Olerud doesn't think much of the Chinese pine, shorter and fuller than the towering Douglas firs nearby. [Rev. Bruce] Baker has agreed to remove a Colorado spruce behind the pine. "You guys saw the trees," Olerud said at the board hearing. "They're not attractive trees. I would say they're the kind of tree that only an arborist would love. ... I'm just making the point that if you're willing to cut down your own trees to maintain your view and yet you aren't willing to offer that to your neighbor, how is that being a good neighbor? The Bible says, 'Love the Lord your God with all your heart, soul and strength, and your neighbor as yourself.' That's Jesus' commandment."
To which Baker replied, "I truly believe you're trying to be a good neighbor. That's what's so puzzling about this, that you think it's being a good neighbor to cut down a tree that's important to me that's over 50 years old, and just leave a hole there." Olerud said he would be willing to buy a replacement tree that wouldn't block his view.
• Wally Backman threw early batting practice on his first full day with the Mets. Backman, who managed Triple-A Buffalo, will serve as an extra coach for the remainder of the season.
• Terry Collins' promised pregame tinkering with the Mets' routine proved pretty minor -- and ineffective. Mets starting players merely hit closer to game time. Read more in the Times.
• Don't look now, but the Philadelphia Phillies, at 70-71, are as close to wild-card contention as they are to the Mets. The Phillies trail the St. Louis Cardinals by five games for the NL's second wild-card slot and lead the Mets (65-76) by five games as well for third place in the division.
• Dickey's current winning percentage (.818, 18-4) is on pace to be better than any pitcher in major league history on a team with a losing record. Sandy Koufax is the record holder, posting a .792 winning percentage (19-5) in 1964 with the Dodgers, who went 80-82. Writes Michael Salfinoin the Journal:
Since 2000, only 10 other pitchers on winning teams have a winning percentage better than Dickey's. To be fair, Dickey has gotten help from his teammates. They score 5.18 runs per game for him, nearly a run more than their 4.19 overall. And even the Mets' combustible bullpen has generally performed after Dickey has left a game with a lead, blowing just one win for him.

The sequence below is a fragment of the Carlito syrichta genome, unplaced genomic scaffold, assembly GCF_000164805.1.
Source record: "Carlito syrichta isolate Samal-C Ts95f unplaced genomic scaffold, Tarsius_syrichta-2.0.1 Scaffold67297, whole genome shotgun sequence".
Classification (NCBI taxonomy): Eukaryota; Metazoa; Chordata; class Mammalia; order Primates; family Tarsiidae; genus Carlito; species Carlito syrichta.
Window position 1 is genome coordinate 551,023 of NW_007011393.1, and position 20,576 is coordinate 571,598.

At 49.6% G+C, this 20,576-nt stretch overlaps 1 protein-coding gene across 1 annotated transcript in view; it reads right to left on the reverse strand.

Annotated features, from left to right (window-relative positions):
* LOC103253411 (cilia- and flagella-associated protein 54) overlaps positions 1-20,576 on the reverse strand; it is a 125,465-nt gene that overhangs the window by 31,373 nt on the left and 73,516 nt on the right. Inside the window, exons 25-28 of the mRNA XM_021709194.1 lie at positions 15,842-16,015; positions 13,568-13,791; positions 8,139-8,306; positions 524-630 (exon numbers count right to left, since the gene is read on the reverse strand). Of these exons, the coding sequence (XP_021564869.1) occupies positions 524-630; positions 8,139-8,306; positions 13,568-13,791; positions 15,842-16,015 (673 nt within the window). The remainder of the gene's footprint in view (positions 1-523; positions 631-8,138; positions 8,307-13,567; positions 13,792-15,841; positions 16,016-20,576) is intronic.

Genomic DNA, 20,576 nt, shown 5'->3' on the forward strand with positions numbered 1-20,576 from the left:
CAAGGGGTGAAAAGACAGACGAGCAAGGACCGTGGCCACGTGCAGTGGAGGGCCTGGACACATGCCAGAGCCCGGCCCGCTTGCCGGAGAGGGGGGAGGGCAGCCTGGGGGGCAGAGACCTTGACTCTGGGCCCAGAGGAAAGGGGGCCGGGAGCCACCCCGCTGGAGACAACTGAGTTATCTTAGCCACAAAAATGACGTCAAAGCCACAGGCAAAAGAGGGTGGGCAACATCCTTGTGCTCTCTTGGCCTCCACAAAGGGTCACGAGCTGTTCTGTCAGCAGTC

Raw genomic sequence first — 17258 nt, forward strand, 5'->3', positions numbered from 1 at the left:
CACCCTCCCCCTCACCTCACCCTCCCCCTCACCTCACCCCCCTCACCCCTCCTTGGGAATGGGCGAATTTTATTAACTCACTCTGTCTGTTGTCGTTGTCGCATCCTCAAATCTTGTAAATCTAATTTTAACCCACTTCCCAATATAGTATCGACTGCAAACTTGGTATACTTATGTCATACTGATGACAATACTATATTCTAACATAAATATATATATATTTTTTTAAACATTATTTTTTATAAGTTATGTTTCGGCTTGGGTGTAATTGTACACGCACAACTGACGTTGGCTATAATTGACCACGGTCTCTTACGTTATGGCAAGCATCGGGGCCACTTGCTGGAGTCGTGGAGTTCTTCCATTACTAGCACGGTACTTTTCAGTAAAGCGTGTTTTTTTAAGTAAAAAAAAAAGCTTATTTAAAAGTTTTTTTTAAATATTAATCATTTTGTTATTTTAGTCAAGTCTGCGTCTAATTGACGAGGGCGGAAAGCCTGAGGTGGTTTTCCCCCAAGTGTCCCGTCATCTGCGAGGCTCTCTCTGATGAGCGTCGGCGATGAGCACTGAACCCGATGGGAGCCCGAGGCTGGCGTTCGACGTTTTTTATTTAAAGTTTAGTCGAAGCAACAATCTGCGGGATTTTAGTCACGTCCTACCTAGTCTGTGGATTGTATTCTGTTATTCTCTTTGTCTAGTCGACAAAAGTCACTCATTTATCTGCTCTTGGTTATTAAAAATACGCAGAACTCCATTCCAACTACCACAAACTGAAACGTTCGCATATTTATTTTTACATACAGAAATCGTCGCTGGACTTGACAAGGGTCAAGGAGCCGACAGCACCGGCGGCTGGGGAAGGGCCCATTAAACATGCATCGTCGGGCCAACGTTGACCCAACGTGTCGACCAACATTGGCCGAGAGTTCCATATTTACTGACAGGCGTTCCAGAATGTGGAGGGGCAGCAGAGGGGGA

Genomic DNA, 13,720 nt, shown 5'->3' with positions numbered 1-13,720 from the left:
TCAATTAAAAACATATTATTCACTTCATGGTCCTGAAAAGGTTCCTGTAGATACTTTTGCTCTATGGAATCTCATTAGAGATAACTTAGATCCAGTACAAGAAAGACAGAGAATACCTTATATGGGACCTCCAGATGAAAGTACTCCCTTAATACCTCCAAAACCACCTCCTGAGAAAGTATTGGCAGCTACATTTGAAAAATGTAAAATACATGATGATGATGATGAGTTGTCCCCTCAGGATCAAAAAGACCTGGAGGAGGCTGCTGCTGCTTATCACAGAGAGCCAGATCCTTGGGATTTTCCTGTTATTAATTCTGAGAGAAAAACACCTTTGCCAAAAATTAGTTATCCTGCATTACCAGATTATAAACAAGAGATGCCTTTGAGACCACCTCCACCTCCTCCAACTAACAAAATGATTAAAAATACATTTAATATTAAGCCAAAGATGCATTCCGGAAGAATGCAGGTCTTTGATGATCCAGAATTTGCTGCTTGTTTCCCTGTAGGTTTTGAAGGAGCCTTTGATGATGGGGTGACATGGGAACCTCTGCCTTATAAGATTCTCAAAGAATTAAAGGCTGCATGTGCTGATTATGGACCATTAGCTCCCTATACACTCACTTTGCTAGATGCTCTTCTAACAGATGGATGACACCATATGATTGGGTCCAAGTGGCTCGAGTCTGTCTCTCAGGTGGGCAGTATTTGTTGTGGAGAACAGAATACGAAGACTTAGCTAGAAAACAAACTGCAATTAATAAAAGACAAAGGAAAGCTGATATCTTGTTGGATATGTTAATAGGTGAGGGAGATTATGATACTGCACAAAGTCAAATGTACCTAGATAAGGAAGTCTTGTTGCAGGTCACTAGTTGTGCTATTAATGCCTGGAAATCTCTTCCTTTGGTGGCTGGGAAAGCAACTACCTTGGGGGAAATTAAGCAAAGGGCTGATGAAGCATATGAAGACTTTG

Anthony Gruppuso/US Presswire
Cy Young contender Gio Gonzalez notched his 19th win Monday, moving one victory ahead of R.A. Dickey.
Dickey told Mike Pumain the Post that the now-19-game-winner Gonzalez would be his choice for Cy Young if he were forced to exclude himself from consideration, followed by Johnny Cueto.
“I think his hits-to-innings-pitched and strikeouts really reflect a consistently dominant year,” Dickey told Puma about Gonzalez. “I would say switching leagues was an advantage for him, because the National League hasn’t seen him. So he’s a surprise to a lot of teams in the National League, because he’s been in the American League. Not that he wouldn’t do this in his second or third year, but it certainly helps to be able to kind of surprise guys at least one time through. I saw him in Oakland and he was great over there, so it’s no surprise to me.”
Including Cueto, Dickey said: “Both these guys are playing for first-place teams, so that helps to be able to get wins, and they both have the wins, too.”
• Matt Harvey can empathize with Stephen Strasburg getting shut down for the season because of an innings limit. Harvey, himself, has only two more scheduled starts -- tomorrow, then next Tuesday against the Phillies. Writes Andy McCulloughin the Star-Ledger:
Harvey has met Strasburg a few times. Both are represented by Scott Boras. They were at Boras’ California training facility together at times this winter. Strasburg exercised apart from the others, as he was still rebuilding arm strength. Years before, Harvey took a tour of the Boras Corporation’s offices. One of Boras’ assistants made a presentation about the perils of pitcher abuse. Harvey recalled hearing about “the amount of surgeries that happened because of overuse.” He learned about pitchers like Steve Avery, a former Atlanta star and a Boras client. Avery experienced a sudden decline in the mid-90s after shouldering a sizable workload in his early 20s. His left arm broke down from the strain. The exact science of pitcher usage remains debatable. But the presentation made a strong case for conservation. “That kind of opened my eyes up to it,” Harvey said.
TRIVIA: Which two colleges played in the first game at Citi Field?
Monday's answer: Jody Gerut of the San Diego Padres homered against Mike Pelfrey to lead off the first regular-season game at Citi Field, on April 13, 2009. The Padres again open the season at Citi Field in 2013, according to a major league source.